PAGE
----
Apart from shortening my signal cables as much as possible, which I should be able to do substantially, are there other "tricks of the trade" which you can suggest? short of printing my own PCBs.. How about shielded audio cable? or something like that? At the moment i'm just using standard ribbon cable.

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vespine wrote:
so you're saying you don't HAVE to shift in the data during the 4096 GSCLK pulses? Right, because that's not the impression I had from your document. Maybe I didn't read it right but it sounded like the data had to be there before then next BLANK pulse, but that's only if you want to XLAT it at that time, right? That's fine if that's the case.

Read the code in Appendix A, the answer is right there. You don't have to shift in new data every 4096 clock cycles. If you don't shift in new data, the ISR will still be called and BLANK will unconditionally be pulsed to reset the counter and refresh the previously shifted in data. When you finally decide to shift in new data, by changing gsData[] and calling TLC5940_SetGSUpdateFlag(), the new data will be (conditionally) shifted in during the next call to the ISR.

Note that the ISR does not shift in or even look at gsData until gsUpdateFlag is true, so you can take as much time as you want writing to that array when you decide to update it. Once you call TLC5940_SetGSUpdateFlag(), during the next call to the ISR it will see that gsUpdateFlag is true, and then it must shift in all of the new data in under 4096 clock cycles.

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Quote:
are there other "tricks of the trade" which you can suggest?
The first thing I would do is to SLOW DOWN the clock as much as you can, maybe 100 or 200KHz.

Depending on how many chips you have wired up in series the data will be delayed in respect to the clock as it has to go though each chip. The faster the clock the more chance you have that the clock will arrive before the data or that the data set up time is too short.

John Samperi

Ampertronics Pty. Ltd.

www.ampertronics.com.au

* Electronic Design * Custom Products * Contract Assembly

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lol, ok i think we're not understanding each other, sorry, I'll do more reading.. Yes I understand i have as much time to write to the ARRAY, i don't care about that, that bit is sorted. What i care about is shifting the data to the TLCs.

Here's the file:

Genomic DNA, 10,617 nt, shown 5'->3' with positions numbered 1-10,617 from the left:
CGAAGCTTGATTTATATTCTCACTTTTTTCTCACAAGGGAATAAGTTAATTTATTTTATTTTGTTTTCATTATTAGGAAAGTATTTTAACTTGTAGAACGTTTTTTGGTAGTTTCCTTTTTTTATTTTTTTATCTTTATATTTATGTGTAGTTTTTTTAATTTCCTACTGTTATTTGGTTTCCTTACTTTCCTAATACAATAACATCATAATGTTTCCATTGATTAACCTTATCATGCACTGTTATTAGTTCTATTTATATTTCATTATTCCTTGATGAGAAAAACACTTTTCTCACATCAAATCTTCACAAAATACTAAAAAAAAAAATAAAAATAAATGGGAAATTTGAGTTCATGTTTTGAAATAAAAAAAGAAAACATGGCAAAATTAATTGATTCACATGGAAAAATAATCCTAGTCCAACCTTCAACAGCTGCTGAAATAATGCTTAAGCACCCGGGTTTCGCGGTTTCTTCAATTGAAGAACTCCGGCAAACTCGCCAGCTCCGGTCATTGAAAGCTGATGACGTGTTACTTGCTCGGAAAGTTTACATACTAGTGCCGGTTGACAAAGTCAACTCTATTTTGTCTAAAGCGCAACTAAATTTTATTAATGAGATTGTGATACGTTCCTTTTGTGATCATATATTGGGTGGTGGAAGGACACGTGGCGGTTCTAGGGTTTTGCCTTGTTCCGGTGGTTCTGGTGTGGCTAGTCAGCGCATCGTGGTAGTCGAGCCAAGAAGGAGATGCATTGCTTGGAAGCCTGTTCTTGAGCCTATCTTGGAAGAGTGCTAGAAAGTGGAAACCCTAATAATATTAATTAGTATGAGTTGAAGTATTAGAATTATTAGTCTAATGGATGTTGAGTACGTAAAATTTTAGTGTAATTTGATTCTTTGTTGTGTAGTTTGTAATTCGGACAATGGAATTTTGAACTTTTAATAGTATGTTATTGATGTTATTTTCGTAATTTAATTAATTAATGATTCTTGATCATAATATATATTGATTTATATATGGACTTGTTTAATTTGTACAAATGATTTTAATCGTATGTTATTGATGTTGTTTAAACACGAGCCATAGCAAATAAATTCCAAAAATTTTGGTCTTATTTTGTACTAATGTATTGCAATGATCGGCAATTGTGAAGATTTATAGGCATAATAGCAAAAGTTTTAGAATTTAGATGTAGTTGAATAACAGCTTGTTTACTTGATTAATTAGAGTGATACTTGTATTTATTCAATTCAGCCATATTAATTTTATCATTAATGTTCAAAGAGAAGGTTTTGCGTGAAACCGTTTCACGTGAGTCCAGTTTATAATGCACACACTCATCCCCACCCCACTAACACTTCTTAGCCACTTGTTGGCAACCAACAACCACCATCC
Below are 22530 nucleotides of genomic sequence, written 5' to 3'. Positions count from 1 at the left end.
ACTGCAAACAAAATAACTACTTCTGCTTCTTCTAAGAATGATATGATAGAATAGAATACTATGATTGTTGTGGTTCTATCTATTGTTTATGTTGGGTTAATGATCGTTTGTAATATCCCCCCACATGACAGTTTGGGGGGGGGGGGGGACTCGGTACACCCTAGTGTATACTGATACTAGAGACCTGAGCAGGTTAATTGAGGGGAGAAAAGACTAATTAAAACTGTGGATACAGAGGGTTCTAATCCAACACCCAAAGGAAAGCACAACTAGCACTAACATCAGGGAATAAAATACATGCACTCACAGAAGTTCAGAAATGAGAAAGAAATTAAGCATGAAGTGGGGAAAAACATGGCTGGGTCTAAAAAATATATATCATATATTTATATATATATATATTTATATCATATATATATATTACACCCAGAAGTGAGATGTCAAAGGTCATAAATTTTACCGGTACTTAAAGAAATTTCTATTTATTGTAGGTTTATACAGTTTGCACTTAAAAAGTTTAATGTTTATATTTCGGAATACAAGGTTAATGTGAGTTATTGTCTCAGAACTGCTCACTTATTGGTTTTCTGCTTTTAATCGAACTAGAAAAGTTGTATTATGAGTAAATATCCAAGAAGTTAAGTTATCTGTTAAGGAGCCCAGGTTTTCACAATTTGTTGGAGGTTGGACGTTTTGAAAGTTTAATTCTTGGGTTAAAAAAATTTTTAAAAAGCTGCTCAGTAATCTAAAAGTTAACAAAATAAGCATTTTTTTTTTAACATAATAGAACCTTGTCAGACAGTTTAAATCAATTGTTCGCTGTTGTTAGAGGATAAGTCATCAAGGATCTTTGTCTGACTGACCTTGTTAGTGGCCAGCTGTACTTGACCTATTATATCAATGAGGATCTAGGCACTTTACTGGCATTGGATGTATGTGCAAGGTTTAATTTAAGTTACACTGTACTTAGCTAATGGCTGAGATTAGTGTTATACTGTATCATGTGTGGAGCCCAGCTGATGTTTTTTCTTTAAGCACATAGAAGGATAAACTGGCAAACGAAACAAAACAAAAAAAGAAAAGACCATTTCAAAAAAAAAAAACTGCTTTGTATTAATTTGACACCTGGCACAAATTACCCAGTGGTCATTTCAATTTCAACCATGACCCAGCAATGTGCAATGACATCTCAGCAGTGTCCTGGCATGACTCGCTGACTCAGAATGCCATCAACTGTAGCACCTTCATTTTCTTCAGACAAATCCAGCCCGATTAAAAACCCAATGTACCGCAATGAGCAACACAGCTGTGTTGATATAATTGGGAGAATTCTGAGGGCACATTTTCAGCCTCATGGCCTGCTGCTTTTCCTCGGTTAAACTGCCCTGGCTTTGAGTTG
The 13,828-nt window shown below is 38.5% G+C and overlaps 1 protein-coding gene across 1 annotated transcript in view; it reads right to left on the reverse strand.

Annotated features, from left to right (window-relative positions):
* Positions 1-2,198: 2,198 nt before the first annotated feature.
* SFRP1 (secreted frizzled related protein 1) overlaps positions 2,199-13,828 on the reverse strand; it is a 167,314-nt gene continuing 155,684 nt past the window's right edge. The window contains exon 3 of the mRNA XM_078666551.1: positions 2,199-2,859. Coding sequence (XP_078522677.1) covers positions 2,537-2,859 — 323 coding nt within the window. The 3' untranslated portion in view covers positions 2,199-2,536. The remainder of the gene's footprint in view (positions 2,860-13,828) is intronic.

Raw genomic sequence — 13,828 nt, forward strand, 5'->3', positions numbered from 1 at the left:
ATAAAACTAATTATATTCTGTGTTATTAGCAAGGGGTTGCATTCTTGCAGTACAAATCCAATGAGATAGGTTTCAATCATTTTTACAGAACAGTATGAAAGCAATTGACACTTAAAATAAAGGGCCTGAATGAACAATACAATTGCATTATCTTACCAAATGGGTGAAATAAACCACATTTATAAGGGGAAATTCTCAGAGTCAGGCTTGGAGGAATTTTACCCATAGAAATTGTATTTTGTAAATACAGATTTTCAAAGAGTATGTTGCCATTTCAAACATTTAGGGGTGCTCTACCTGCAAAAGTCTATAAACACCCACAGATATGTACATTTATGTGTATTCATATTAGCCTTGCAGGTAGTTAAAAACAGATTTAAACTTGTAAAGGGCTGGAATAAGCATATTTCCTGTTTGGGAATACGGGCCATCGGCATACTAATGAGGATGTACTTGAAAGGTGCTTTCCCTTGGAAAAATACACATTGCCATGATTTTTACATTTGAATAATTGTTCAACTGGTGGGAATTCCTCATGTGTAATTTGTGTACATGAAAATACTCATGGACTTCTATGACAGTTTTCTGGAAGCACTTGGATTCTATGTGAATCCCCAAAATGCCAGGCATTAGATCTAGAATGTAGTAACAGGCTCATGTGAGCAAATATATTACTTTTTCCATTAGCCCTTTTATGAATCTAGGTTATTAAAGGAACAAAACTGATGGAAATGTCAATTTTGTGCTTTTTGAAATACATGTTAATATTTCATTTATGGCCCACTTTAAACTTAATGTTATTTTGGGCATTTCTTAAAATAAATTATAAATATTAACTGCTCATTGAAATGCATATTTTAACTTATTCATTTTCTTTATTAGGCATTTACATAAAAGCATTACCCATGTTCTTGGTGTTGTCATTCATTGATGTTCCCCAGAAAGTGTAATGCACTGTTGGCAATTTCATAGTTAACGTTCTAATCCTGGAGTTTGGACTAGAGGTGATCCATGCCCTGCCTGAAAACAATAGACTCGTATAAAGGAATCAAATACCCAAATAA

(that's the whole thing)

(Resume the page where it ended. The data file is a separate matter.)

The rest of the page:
Do i HAVE to shift the data in ONE period of 4096 GSCLK cycles between 2 blank pulses, (which you say yes in your last sentence) or can I shift in the data over a few of those? I don't see anything in the datasheet which says you can't do this:

start shifting in data, blank pulse 4096GSCLK,
still shifting in data, blank pulse 4096GSCLK,
still shifting in data, blank pulse 4096GSCLK,
Finished shifting in data blank on xlat blank off 4096GSCLK,

Does that make sense? Blank does reset GSCLK, but the GS register is only updated from the shift register when you pulse XLAT. So what stops you taking more then one lot of 4096 GSCLK to update the input shift register which has an independent clock?

Anyway, if i'm still not making sense, don't worry:) I don't want to hijack this thread completely with my incoherent ranting.

The problem I have John is that I really need to be shifting about 1.5Mbits/s, ideally 2Mbits/s, so 100 or 200 KHz just ain't gonna cut it.

So in your opinion is the only answer "same circuit board" ? If that's the avenue I have to start investigating, then so be it... I'm not giving up on this project now...

Isn't that your area of expertise? What do you charge per hour for circuit board design? And i'm only half kidding :lol:

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vespine, take a look at the programming flow chart, specifically the "Grayscale Data input cycle Combined with Grayscale PWM cycle" section.

Quote:
Data input must be complete before GSCLK_Counter reaches 4096.
Use the following equations to verify that the data input cycle will be